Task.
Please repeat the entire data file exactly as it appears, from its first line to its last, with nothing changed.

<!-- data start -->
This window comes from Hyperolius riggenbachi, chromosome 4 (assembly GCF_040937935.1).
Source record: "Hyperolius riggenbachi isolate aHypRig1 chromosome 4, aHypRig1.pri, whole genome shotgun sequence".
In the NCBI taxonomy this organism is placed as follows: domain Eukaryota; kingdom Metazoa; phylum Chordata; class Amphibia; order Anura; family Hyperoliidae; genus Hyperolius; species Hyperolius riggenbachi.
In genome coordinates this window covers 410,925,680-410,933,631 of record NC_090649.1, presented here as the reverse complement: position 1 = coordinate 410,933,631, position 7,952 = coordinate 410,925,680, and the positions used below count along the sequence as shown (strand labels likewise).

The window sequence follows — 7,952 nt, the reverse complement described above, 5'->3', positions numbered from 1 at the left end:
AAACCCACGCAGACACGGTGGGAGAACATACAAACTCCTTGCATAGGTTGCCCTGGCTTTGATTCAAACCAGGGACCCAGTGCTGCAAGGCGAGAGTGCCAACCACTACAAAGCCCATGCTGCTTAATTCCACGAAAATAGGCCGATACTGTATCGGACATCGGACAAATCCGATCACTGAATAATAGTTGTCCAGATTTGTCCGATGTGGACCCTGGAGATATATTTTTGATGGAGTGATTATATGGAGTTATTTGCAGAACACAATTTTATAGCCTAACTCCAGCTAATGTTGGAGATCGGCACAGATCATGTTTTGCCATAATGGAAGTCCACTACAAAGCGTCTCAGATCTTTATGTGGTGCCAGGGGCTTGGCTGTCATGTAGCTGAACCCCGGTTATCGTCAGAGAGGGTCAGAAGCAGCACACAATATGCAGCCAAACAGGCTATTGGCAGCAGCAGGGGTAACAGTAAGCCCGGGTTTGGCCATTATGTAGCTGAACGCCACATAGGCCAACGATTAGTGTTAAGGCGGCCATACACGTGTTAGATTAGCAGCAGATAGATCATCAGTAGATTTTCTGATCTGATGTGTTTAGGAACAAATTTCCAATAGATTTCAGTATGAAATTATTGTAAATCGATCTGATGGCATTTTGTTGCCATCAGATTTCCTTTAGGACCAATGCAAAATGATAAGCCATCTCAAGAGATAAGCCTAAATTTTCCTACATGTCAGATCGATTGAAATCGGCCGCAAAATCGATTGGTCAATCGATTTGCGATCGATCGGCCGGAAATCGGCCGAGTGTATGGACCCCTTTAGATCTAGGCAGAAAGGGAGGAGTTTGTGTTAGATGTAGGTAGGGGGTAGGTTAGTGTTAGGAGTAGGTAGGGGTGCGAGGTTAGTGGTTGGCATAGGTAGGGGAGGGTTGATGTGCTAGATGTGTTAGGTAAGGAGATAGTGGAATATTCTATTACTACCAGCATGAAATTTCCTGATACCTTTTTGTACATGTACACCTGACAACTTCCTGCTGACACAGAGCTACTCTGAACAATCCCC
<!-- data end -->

This window comes from Hyperolius riggenbachi, chromosome 4 (assembly GCF_040937935.1).
Source record: "Hyperolius riggenbachi isolate aHypRig1 chromosome 4, aHypRig1.pri, whole genome shotgun sequence".
In the NCBI taxonomy this organism is placed as follows: domain Eukaryota; kingdom Metazoa; phylum Chordata; class Amphibia; order Anura; family Hyperoliidae; genus Hyperolius; species Hyperolius riggenbachi.
In genome coordinates this window covers 410,925,680-410,933,631 of record NC_090649.1, presented here as the reverse complement: position 1 = coordinate 410,933,631, position 7,952 = coordinate 410,925,680, and the positions used below count along the sequence as shown (strand labels likewise).

The window sequence follows — 7,952 nt, the reverse complement described above, 5'->3', positions numbered from 1 at the left end:
AAACCCACGCAGACACGGTGGGAGAACATACAAACTCCTTGCATAGGTTGCCCTGGCTTTGATTCAAACCAGGGACCCAGTGCTGCAAGGCGAGAGTGCCAACCACTACAAAGCCCATGCTGCTTAATTCCACGAAAATAGGCCGATACTGTATCGGACATCGGACAAATCCGATCACTGAATAATAGTTGTCCAGATTTGTCCGATGTGGACCCTGGAGATATATTTTTGATGGAGTGATTATATGGAGTTATTTGCAGAACACAATTTTATAGCCTAACTCCAGCTAATGTTGGAGATCGGCACAGATCATGTTTTGCCATAATGGAAGTCCACTACAAAGCGTCTCAGATCTTTATGTGGTGCCAGGGGCTTGGCTGTCATGTAGCTGAACCCCGGTTATCGTCAGAGAGGGTCAGAAGCAGCACACAATATGCAGCCAAACAGGCTATTGGCAGCAGCAGGGGTAACAGTAAGCCCGGGTTTGGCCATTATGTAGCTGAACGCCACATAGGCCAACGATTAGTGTTAAGGCGGCCATACACGTGTTAGATTAGCAGCAGATAGATCATCAGTAGATTTTCTGATCTGATGTGTTTAGGAACAAATTTCCAATAGATTTCAGTATGAAATTATTGTAAATCGATCTGATGGCATTTTGTTGCCATCAGATTTCCTTTAGGACCAATGCAAAATGATAAGCCATCTCAAGAGATAAGCCTAAATTTTCCTACATGTCAGATCGATTGAAATCGGCCGCAAAATCGATTGGTCAATCGATTTGCGATCGATCGGCCGGAAATCGGCCGAGTGTATGGACCCCTTTAGATCTAGGCAGAAAGGGAGGAGTTTGTGTTAGATGTAGGTAGGGGGTAGGTTAGTGTTAGGAGTAGGTAGGGGTGCGAGGTTAGTGGTTGGCATAGGTAGGGGAGGGTTGATGTGCTAGATGTGTTAGGTAAGGAGATAGTGGAATATTCTATTACTACCAGCATGAAATTTCCTGATACCTTTTTGTACATGTACACCTGACAACTTCCTGCTGACACAGAGCTACTCTGAACAATCCCC